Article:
I am trying to use reverse searching from PDF documents to their respective *.tex files. I use vim (in terminal) as my editor and my PDF viewer is Zathura. Forward searching works however the problem with reverse searching is that vim requires a server name to be defined so that zathura can send it commands.

Is it possible to configure vim so that when running vim name.tex in terminal it will automatically define a server name which is 'name'? Essentially, I would like to make it so vim name.tex runs as if I had input vim name.tex --servername name. Is such a thing possible? I am aware that the server name cannot be defined once vim is running and needs to be part of the terminal command, however I am not experienced with this sort of thing.

EDIT: After some testing if I run vim --servername vim in multiple terminals and then run vim --serverlist in another I notice that all the servers have the name VIM followed by the number. So for example if I have four terminals open and run vim --servername vim in each and open a fifth terminal and run vim --serverlist it returns,


With this if I have set synctex-editor-command 'vim --remote-silent +%{line} %{input}' in my zathurarc by <C-left click> it will reverse search to the appropriate line of my TeX code in the server with lowest numbered VIM servername. So if I close the server VIM and the remaining servers VIM1, VIM2, and VIM3 are still open the the reverse search will bring up the TeX code in VIM1. So essentially this simplifies the problem to just having a script which executes vim name.tex --servername vim.


This solution is due to statox and as such I have marked him as having solved it. I simply tinkered with his idea to get the final product. For any of those who pass and are in need of a solution in ~/.bashrc place the following

alias vimsn='vim-with-servername'

vim-with-servername() {
vim --servername 'vim' "$@"

alias vim=vimsn

After doing this restart your terminal. Running vim file.type in terminal will now run vim --servername vim file.type.


If that needs to be done before vim is started what about using a bash alias?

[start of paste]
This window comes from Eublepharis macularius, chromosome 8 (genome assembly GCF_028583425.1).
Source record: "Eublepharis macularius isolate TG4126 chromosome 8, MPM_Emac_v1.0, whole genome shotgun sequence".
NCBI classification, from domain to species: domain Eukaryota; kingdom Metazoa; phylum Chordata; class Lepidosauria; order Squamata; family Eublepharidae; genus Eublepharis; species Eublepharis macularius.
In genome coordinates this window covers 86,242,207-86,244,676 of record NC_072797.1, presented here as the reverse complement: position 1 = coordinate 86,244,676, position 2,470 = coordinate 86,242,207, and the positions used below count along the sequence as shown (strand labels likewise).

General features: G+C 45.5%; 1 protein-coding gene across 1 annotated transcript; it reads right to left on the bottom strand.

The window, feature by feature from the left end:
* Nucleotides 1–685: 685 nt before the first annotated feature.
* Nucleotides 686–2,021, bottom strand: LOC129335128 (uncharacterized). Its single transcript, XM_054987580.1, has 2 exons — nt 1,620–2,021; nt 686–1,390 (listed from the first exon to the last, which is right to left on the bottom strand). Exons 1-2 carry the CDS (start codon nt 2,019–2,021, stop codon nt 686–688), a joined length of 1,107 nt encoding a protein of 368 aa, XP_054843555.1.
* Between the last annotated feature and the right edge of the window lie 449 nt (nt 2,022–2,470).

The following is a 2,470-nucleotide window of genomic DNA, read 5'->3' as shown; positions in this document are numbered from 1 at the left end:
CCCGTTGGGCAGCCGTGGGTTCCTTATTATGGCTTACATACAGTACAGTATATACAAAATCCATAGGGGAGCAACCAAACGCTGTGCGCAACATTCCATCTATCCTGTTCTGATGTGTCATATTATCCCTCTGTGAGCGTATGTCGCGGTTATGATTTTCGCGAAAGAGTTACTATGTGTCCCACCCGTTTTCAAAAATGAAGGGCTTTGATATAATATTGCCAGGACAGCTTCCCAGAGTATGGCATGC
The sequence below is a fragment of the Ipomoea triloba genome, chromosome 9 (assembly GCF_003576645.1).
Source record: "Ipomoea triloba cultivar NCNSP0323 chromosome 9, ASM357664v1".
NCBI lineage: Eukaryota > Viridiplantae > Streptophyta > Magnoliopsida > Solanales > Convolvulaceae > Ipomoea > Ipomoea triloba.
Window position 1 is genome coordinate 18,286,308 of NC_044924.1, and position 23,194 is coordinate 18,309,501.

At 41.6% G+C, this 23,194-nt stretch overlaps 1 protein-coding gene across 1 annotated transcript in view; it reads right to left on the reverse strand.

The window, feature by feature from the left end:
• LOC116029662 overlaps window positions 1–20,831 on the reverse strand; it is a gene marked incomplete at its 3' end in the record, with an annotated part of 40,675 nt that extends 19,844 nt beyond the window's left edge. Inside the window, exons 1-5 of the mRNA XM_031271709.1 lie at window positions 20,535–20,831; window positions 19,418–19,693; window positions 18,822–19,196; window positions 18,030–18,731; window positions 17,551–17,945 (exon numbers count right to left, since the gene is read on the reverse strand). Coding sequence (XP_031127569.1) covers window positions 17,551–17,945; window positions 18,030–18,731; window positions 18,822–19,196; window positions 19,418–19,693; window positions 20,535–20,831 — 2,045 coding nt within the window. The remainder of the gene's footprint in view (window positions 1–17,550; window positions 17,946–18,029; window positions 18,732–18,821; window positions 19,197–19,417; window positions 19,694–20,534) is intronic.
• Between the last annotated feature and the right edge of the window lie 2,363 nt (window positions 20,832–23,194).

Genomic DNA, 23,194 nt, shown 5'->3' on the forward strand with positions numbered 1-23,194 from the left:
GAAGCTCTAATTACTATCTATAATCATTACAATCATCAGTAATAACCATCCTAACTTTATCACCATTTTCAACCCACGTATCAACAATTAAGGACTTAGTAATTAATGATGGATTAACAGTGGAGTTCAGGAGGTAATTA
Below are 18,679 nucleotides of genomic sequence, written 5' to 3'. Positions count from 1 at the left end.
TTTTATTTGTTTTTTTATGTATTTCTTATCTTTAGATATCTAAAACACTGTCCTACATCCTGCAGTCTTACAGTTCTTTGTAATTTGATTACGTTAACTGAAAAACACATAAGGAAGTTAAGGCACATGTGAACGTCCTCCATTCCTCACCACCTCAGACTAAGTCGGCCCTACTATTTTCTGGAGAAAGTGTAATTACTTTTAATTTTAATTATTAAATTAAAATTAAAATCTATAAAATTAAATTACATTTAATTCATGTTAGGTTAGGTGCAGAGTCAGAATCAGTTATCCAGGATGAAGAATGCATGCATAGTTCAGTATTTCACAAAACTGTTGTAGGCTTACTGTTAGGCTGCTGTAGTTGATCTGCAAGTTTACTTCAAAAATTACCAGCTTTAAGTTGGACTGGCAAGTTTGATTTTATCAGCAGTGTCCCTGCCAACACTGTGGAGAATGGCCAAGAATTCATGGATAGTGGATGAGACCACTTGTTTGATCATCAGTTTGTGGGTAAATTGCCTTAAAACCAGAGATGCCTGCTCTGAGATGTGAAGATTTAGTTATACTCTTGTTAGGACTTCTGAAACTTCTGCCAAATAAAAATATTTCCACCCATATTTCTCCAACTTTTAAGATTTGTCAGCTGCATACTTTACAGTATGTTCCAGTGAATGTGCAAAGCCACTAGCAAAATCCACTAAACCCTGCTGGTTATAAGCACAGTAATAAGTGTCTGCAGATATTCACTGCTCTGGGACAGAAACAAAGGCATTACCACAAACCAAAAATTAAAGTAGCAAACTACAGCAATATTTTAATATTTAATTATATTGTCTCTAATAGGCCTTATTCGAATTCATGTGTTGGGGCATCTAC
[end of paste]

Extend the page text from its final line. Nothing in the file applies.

In your ~/.bash_alias file (or ~/.bashrc or ~/.zshrc) you could add the following:

alias vimsn='vim-with-servername'

vim-with-servername() {
# Check we have one argument and it ends with .tex
if [ "$#" -ne 1 ] || [[ ! "$1" =~ "\.tex$" ]]; then
    echo 'Usage'
    echo 'vimsn filename.tex'
    return 1

# Remove .tex from the filename

# Start vim with the servername
vim $1 --servername $servername

Then when youll need to open vim the way you describe it you can use the following command:

vimsn name.tex

And that should actually run

vim name.tex --servername name
  • I tried your solution just now and I get the error: bash: vimsn: command not found. I tried placing this in ~\.bashrc and ~/zshrc. I did not have ~/.bash_alias but I created it and I encountered the same error as above. I have added an edit to my original post which seems to simplify the problem. – Zeta-Squared May 4 at 9:38
  • So 1) if you put it in ~/.bash_aliases (there was a typo in my answer) you need to source this file in your shell rc file 2) If you put it in your shell rc file you need to put it only in the corresponding file either ~/.bashrc if you use bash, ~/.zshrc if you use zsh or another file if you use another shell 3) you need to source your rc file again to have the alias available, the easiest way to do that is to close and reopen your terminal after you modified your rc file 4) regarding your edit you can modifiy the function a bit to use 'vim' instead of the variable $servername – statox May 4 at 10:18
  • Ok so following your advice vimsn now works but only returns Usage and vimsn filename.tex however it does not run vim with the desired server name. Sorry I have very little idea of what the script is doing. – Zeta-Squared May 4 at 14:31
  • No problem, I tried to be explicit in the comments but that wasn't enough :) So the if checks two things: 1) that you gave an argument to your command 2) that is argument ends with .tex so if you call vimsn with more than one file or with a path which doesn't end in .tex you will get the Usage message. How do you call vimsn? – statox May 4 at 14:55
  • I would call it as vimsn Notes.tex where Notes.tex is a specific file of mine. I played around with your code and simply putting vim 1 --servername 'vim' within {} works. So by this I mean, vim-with-servername(){ vim $1 --servername 'vim'} – Zeta-Squared May 4 at 14:57

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